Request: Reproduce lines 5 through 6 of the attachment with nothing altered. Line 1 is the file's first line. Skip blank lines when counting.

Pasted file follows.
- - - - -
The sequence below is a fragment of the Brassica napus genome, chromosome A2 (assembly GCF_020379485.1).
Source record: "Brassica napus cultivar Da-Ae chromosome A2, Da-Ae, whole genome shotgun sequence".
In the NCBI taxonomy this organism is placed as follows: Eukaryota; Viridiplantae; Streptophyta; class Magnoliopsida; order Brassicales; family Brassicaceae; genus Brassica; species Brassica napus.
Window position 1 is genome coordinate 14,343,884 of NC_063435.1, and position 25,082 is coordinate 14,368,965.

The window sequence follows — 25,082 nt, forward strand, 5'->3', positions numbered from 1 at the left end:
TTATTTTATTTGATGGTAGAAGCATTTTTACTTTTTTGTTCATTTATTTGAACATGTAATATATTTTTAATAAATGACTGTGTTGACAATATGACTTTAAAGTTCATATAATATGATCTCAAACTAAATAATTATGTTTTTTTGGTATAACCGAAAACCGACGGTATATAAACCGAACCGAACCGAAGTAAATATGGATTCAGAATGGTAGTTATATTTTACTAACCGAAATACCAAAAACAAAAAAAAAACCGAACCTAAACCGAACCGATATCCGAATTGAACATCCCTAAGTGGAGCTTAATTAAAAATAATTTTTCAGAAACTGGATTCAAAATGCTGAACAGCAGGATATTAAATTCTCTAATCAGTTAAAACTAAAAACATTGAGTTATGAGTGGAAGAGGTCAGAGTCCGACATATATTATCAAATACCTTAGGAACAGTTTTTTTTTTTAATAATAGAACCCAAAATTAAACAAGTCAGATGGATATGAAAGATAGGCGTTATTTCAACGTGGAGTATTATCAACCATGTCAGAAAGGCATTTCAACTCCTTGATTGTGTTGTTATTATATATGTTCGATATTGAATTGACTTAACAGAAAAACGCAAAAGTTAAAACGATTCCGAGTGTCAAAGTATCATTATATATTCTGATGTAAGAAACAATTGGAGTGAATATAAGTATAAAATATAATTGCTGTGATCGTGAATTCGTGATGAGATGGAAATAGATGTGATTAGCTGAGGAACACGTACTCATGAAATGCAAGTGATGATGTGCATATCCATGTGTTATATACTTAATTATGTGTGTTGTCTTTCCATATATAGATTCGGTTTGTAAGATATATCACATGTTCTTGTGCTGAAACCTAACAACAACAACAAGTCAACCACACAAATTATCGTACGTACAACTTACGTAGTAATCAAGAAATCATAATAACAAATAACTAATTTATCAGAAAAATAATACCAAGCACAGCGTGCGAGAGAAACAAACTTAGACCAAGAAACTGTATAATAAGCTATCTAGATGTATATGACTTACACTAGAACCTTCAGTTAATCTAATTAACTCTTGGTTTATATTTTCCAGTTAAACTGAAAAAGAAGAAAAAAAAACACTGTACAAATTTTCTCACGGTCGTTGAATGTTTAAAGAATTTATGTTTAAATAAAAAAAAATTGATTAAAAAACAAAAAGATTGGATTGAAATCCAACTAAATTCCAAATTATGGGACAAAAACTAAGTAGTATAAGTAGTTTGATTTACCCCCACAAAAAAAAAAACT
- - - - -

The window sequence follows — 25,082 nt, forward strand, 5'->3', positions numbered from 1 at the left end:
TTATTTTATTTGATGGTAGAAGCATTTTTACTTTTTTGTTCATTTATTTGAACATGTAATATATTTTTAATAAATGACTGTGTTGACAATATGACTTTAAAGTTCATATAATATGATCTCAAACTAAATAATTATGTTTTTTTGGTATAACCGAAAACCGACGGTATATAAACCGAACCGAACCGAAGTAAATATGGATTCAGAATGGTAGTTATATTTTACTAACCGAAATACCAAAAACAAAAAAAAAACCGAACCTAAACCGAACCGATATCCGAATTGAACATCCCTAAGTGGAGCTTAATTAAAAATAATTTTTCAGAAACTGGATTCAAAATGCTGAACAGCAGGATATTAAATTCTCTAATCAGTTAAAACTAAAAACATTGAGTTATGAGTGGAAGAGGTCAGAGTCCGACATATATTATCAAATACCTTAGGAACAGTTTTTTTTTTTAATAATAGAACCCAAAATTAAACAAGTCAGATGGATATGAAAGATAGGCGTTATTTCAACGTGGAGTATTATCAACCATGTCAGAAAGGCATTTCAACTCCTTGATTGTGTTGTTATTATATATGTTCGATATTGAATTGACTTAACAGAAAAACGCAAAAGTTAAAACGATTCCGAGTGTCAAAGTATCATTATATATTCTGATGTAAGAAACAATTGGAGTGAATATAAGTATAAAATATAATTGCTGTGATCGTGAATTCGTGATGAGATGGAAATAGATGTGATTAGCTGAGGAACACGTACTCATGAAATGCAAGTGATGATGTGCATATCCATGTGTTATATACTTAATTATGTGTGTTGTCTTTCCATATATAGATTCGGTTTGTAAGATATATCACATGTTCTTGTGCTGAAACCTAACAACAACAACAAGTCAACCACACAAATTATCGTACGTACAACTTACGTAGTAATCAAGAAATCATAATAACAAATAACTAATTTATCAGAAAAATAATACCAAGCACAGCGTGCGAGAGAAACAAACTTAGACCAAGAAACTGTATAATAAGCTATCTAGATGTATATGACTTACACTAGAACCTTCAGTTAATCTAATTAACTCTTGGTTTATATTTTCCAGTTAAACTGAAAAAGAAGAAAAAAAAACACTGTACAAATTTTCTCACGGTCGTTGAATGTTTAAAGAATTTATGTTTAAATAAAAAAAAATTGATTAAAAAACAAAAAGATTGGATTGAAATCCAACTAAATTCCAAATTATGGGACAAAAACTAAGTAGTATAAGTAGTTTGATTTACCCCCACAAAAAAAAAAACT